Friday was the last day of my extended internship with The Miami Herald. I will miss working with such forward-thinking journalists, so many people who, whether they understand the intricacies of the digital world, really want to know how to make things work.
It’s amazing how close people can become in just a few short months. I feel like I have a family at the Herald: the people I worked with were kind, supportive and enthusiastic.
The most important thing I learned has nothing to do with skill set or journalism in particular. It was learning to work with people who believed in me from the start, who saw what I could do and let me do my job. It’s a heady feeling.
I also learned that, no matter where you are, there are always those silly bureaucratic things that get in the way of progress. I ran into these at The Alligator, but the Herald is no different. Another important lesson.
At The Miami Herald I was given the opportunities to work on projects on my own and in a team. I was able to help people tell stories online. I got to write a little bit. I was even given point on a huge project: building a new Flash package for a video project in AS3.
My internship is over, and I’m starting a new life in New York City. It’s exciting and scary, but with my experience and the people who believe in me, I know I can make it all come together.
The goal, according to Aron Pilhofer, editor of interactive news, is to “make the NYT programmable. Everything we produce should be organized data.”
More details, if they can be called that:
Once the API is complete, the Times’ internal developers will use it to build platforms to organize all the structured data such as events listings, restaurants reviews, recipes, etc. They will offer a key to programmers, developers and others who are interested in mashing-up various data sets on the site. “The plan is definitely to open [the code] up,” Frons said. “How far we don’t know.”
I haven’t heard anything since then, although the article mentioned that something would be ready “in a matter of weeks.”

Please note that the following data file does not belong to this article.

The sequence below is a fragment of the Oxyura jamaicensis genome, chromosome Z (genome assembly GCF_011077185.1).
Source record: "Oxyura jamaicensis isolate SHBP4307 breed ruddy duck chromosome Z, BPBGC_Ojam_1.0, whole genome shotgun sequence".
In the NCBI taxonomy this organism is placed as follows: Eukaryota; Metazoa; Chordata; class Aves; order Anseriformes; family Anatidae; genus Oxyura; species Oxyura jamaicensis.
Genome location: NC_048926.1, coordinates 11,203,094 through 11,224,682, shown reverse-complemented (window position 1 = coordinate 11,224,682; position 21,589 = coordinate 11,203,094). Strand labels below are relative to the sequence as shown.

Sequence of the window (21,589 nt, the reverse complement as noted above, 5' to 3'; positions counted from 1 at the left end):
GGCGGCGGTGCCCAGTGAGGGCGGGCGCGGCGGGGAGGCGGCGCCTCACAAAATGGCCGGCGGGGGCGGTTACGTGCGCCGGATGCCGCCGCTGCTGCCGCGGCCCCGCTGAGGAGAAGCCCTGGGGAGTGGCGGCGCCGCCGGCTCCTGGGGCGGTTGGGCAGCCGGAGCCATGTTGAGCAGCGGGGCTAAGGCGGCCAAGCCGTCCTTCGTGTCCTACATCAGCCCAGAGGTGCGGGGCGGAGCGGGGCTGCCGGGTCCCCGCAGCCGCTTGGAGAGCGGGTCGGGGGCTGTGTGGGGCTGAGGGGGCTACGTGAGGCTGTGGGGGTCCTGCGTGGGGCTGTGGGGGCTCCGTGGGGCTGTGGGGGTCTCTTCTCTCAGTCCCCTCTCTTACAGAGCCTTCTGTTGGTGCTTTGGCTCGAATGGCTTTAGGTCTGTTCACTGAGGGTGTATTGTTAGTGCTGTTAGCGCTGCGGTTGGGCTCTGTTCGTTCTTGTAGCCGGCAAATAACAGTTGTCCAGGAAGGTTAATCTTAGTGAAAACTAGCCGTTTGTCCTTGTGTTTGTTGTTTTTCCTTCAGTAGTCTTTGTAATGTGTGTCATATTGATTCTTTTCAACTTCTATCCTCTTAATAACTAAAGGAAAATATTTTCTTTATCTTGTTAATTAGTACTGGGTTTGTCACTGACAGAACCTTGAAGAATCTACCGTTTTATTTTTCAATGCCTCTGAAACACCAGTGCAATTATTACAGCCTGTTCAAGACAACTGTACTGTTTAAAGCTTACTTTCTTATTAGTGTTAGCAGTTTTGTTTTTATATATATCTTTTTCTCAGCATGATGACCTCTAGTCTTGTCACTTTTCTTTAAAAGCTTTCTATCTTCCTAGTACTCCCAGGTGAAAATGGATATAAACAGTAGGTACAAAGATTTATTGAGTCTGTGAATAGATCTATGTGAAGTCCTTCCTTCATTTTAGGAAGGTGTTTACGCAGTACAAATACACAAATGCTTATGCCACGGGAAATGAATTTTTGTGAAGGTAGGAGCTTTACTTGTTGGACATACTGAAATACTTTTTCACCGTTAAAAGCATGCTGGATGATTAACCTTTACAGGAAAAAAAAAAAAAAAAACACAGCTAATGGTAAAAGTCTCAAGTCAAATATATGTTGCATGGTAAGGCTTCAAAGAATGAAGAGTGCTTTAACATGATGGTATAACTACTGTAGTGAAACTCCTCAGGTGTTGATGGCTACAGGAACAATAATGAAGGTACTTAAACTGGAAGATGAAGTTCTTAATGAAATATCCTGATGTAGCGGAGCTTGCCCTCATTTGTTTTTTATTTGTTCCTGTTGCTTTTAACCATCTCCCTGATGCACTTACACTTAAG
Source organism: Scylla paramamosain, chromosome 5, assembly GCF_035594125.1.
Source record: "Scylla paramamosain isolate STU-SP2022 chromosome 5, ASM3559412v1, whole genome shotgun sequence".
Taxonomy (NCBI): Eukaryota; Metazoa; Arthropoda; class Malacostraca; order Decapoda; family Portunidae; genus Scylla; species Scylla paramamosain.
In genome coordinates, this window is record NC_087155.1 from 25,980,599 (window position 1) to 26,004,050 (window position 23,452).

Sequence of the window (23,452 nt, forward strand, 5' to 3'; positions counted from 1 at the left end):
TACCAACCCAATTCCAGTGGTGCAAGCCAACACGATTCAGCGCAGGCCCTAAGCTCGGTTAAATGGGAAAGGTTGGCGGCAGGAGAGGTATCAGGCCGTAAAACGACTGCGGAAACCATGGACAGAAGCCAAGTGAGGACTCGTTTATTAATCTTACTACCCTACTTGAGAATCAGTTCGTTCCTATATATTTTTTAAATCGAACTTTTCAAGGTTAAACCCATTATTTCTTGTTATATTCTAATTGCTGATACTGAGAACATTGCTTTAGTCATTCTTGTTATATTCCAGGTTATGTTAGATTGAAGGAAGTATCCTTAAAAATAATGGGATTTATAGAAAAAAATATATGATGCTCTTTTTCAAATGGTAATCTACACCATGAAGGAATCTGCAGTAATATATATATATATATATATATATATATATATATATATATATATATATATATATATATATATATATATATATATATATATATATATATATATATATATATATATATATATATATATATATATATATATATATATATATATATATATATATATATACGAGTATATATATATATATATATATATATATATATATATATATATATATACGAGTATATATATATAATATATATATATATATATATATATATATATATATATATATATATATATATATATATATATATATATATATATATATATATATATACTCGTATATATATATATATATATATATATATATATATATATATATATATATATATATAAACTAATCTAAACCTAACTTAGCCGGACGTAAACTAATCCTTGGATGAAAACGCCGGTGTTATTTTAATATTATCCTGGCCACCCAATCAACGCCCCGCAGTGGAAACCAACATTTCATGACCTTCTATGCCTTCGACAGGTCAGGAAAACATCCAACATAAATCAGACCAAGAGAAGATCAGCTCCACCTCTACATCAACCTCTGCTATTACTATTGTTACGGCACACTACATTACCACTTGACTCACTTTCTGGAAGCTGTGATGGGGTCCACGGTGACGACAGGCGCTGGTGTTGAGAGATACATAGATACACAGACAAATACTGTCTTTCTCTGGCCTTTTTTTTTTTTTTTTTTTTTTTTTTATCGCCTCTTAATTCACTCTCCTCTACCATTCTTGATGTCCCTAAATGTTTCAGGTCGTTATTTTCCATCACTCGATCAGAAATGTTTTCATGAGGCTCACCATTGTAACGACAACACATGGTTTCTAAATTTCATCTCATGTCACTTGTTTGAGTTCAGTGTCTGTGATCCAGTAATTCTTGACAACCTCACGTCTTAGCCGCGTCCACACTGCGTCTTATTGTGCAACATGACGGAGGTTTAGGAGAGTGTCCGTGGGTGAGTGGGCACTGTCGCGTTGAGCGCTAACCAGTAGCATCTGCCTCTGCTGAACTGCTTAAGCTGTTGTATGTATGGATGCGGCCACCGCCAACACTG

That’s right, NPR has an API. (mmm, I love my alphabet soup.)
NPR’s API provides a flexible, powerful way to access your favorite NPR content, including audio from most NPR programs dating back to 1995 as well as text, images and other web-only content from NPR and NPR member stations. This archive consists of over 250,000 stories that are grouped into more than 5,000 different aggregations.
Now, I’m a bit of an NPR junkie, so I’m thinking of ways to access all this information for my personal use. And I can see how it could be useful as an internal product for NPR.
But how would another news organization use this? Oh wait, they can’t:
The API is for personal, non-commercial use, or for noncommercial online use by a nonprofit corporation which is exempt from federal income taxes under Section 501(c)(3) of the Internal Revenue Code.
This one doesn’t make sense either:
Content from the API must be used for non-promotional, internet-based purposes only. Uses can include desktop gadgets, blog posts and widgets, but must not include e-newsletters.
And way down at the bottom of the page is a huge block of text describing excluded content. Boooo.
Check out these blog posts from Inside NPR.org, where they explain some of their decisions.
I think this was a great first step, but if you’re gonna jump on the bandwagon, make sure you don’t miss and land on the hitch.
Further, really understand what purpose this bandwagon has. If you’re going to free your data, free it! Let people and news organizations use it (always with a link back) for all kinds of crazy things. Remember kids, sharing is caring!
A week ago, I was assigned the task of building the story package for a series on mortgage fraud. This had been in the works at The Miami Herald for quite some time, and the investigative team was finally ready.
When we found out that Congress was working on legislation relevant to the series, the package was fast-tracked. I had one week to build this thing.
It launched yesterday morning and if I do say so myself, it’s wicked cool. We have profiles and documentation for 4 major offenders, a flash graphic, a couple of static graphics, a slide show and a video, in addition to all the stories.
I even got a credit line in the footer!
I learned a lot about coding fast – quick and dirty sounds good, but it pays to take just a few extra minutes to do it right. It was also a good team experience. It’s so much harder to put things together when no one know what anyone else is doing, it almost justifies meetings! (Except that’s why we have instant messenger and Twitter.)
And guys, I forgive you the millions of revisions and changes. Everything turned out great.
So what’s next? I have a bunch of different projects on my plate, but I’ll give you a few hints: Video, Flash, ActionScript 3, XML, Twitter, database, Django, Python. Not another word! You can’t drag it out of me!